• In Red Dwarf, after the original crew is brought back to life, Kryten is sent to a counsellor. The counsellor, having been brought back from the dead and being unaware of the passage of millions of years, assumes Kryten is crazy for believing himself to be constructed in (what is from this counsellor's perspective) the future. Though maintaining a cheerful disposition as he hears about his good fortune at not being dead anymore, he repeatedly requests Kryten confirm that his chair is still securely screwed down.
  • In Sliders, all the sliders need therapy, given that they (usually permanently) leave one universe for another every couple of days and the experience isn't always pleasant. Hell, the original sliders' home Earth is now in the hands of a bloodthirsty humanoid race with a taste for human eyeballs. Only one episode involves a visit to a shrink, and that one involves Rembrandt needing to vent his doubts about whether Professor Arturo is "their" Arturo. The shrink thinks that Rembrandt is completely nuts and calls a mental hospital to commit him. After witnessing a slide, he himself suffers a breakdown and is taken away.
  • In Terminator: The Sarah Connor Chronicles, John Connor and Cameron both see a therapist as part of a plot to kidnap a terminator's daughter. The psychiatrist quickly diagnoses the teenaged John with something like shell shock because he checks the exits like a combat veteran and he wonders if Cameron is autistic. John has real problems but he can't be honest with the therapist about them. Naturally, the therapist correctly identifies him as a liar.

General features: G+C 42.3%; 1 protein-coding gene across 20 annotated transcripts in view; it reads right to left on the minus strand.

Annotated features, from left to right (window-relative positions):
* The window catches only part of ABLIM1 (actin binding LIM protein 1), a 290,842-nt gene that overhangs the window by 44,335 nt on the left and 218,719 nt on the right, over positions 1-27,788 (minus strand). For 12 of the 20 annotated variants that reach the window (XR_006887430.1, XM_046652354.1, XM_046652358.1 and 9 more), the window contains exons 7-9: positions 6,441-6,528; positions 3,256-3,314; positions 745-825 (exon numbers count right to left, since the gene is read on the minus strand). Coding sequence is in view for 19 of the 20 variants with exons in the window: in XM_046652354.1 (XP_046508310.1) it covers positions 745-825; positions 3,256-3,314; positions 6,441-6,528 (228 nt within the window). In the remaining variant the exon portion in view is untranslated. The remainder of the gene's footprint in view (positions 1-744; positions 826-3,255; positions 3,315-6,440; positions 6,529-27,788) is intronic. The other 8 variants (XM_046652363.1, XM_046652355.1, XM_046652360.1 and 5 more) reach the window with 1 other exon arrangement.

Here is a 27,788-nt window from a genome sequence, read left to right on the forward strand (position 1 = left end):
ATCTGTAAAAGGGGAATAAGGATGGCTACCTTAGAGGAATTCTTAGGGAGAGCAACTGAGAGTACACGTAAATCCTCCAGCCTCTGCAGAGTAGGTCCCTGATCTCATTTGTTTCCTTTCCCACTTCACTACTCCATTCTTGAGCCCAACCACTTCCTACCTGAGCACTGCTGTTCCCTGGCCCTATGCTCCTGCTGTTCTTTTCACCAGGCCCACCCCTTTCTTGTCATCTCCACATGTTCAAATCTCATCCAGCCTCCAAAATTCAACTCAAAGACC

• Subverted in Teen Wolf: when Stiles sees the school counselor, he glosses over the werewolf part of his problems — completely unaware that she knows exactly what's going on.
  • Subverted in Chuck: when Chuck is sent to a therapist by the CIA, he spends quite a bit of time trying to talk about his problems without mentioning classified information until the therapist mentions that yes, he was fully briefed because he was a CIA therapist whose entire job is treating people whose problems are highly classified.
  • In GARO, Kaoru regularly sees a therapist, though she glosses over the whole "being hunted by demons" aspect of her life and focuses on her job-related troubles. Subverted when we find out that her therapist is actually the Big Bad, and that he has been using his position in order to monitor her so that he may eventually use her as a host-body for the queen of the Horrors.
  • Played with in Awake (2012): while neither therapist actually believes Britten is traveling to another world in his dreams, Lee thinks that indulging in his "dreams" are bad for his mental health, while Evans thinks they may be useful as a coping and problem-solving tool.
  • Played with in Once Upon a Time. The town's only therapist, Dr. Hopper, isn't a muggle. He's Jiminy Cricket. However, like everyone else in Storybrooke he has amnesia and doesn't know this, so he tries to help Henry but doesn't believe what he says about the curse. At least, not at first. After the curse is broken, he continues to act as a therapist, most notably to Regina. It doesn't work very well, but not because he's ignorant about the nature of the universe.
  • Ned of Pushing Daisies could probably use some professional help, what with his abandonment issues, anxiety problems, and fears of both physical contact and emotional intimacy... but since all of these difficulties are tied up closely with his ability to bring things Back from the Dead, a secret he is too terrified to ever voluntarily reveal, he doesn't get it. Of course, since one of the major arcs of the show is him gradually loosening up and making human connections, he's better off than he could be.